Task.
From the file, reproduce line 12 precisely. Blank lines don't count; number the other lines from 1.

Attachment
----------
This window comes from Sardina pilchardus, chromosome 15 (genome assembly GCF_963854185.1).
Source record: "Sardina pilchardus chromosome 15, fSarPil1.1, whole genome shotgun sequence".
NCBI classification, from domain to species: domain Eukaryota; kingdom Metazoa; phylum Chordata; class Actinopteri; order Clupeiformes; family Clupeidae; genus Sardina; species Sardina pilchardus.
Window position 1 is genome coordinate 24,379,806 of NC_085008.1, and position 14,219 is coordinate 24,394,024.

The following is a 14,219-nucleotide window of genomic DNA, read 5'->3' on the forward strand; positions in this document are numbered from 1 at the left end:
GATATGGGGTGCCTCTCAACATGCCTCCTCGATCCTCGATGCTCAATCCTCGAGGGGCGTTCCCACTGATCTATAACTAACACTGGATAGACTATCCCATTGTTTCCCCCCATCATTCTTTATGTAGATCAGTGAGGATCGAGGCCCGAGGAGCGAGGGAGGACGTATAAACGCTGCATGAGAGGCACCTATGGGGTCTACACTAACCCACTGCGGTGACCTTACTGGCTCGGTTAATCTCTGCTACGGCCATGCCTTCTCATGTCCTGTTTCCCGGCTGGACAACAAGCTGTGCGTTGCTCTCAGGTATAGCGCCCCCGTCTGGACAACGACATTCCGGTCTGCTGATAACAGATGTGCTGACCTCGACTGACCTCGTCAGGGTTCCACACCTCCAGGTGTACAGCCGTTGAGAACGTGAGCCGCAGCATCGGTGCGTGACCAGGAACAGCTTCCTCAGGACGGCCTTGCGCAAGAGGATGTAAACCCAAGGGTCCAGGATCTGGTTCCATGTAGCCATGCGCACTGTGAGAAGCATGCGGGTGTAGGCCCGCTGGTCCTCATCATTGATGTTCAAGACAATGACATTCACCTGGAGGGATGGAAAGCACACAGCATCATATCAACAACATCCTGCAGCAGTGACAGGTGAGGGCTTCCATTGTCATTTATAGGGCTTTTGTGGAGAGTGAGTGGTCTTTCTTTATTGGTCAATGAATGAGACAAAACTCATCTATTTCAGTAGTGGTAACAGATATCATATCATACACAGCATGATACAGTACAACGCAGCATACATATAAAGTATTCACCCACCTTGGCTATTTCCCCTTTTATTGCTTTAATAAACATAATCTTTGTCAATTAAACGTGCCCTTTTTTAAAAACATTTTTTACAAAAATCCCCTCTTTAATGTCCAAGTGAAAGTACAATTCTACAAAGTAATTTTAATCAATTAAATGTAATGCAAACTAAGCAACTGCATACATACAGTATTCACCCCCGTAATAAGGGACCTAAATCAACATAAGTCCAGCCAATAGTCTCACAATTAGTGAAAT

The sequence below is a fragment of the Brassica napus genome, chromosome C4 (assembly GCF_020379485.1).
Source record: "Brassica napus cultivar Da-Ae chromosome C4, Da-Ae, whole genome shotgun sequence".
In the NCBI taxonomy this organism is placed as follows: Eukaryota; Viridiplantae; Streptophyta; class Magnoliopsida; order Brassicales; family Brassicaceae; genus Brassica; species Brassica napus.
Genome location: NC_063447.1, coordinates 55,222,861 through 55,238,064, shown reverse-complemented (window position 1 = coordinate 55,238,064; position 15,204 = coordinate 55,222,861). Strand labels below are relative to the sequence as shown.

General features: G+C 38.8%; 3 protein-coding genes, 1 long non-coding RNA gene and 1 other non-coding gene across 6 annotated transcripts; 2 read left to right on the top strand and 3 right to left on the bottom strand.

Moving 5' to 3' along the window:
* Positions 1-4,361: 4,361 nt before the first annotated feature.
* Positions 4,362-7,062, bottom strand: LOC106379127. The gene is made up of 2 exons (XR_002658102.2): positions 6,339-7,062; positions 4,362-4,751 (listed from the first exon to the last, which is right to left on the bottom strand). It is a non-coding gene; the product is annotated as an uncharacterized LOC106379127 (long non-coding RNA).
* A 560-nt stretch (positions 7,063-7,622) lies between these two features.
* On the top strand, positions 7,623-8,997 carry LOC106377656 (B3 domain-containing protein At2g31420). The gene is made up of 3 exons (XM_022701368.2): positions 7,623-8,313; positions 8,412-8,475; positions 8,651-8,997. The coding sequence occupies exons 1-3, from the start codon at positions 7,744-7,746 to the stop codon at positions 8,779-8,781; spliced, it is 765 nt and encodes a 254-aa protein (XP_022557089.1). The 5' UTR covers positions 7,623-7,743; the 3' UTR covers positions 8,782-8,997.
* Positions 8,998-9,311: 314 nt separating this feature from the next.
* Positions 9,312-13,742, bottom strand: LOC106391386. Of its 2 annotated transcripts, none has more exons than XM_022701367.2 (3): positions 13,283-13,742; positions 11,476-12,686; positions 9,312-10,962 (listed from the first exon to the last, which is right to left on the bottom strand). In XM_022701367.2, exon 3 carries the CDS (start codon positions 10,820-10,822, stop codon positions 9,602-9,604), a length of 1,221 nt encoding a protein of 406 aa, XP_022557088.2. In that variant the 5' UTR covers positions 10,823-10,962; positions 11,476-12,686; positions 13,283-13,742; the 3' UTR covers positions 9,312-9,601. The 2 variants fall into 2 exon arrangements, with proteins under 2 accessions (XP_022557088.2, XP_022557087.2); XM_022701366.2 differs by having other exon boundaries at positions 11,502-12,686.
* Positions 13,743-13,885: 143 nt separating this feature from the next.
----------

Moving 5' to 3' along the window: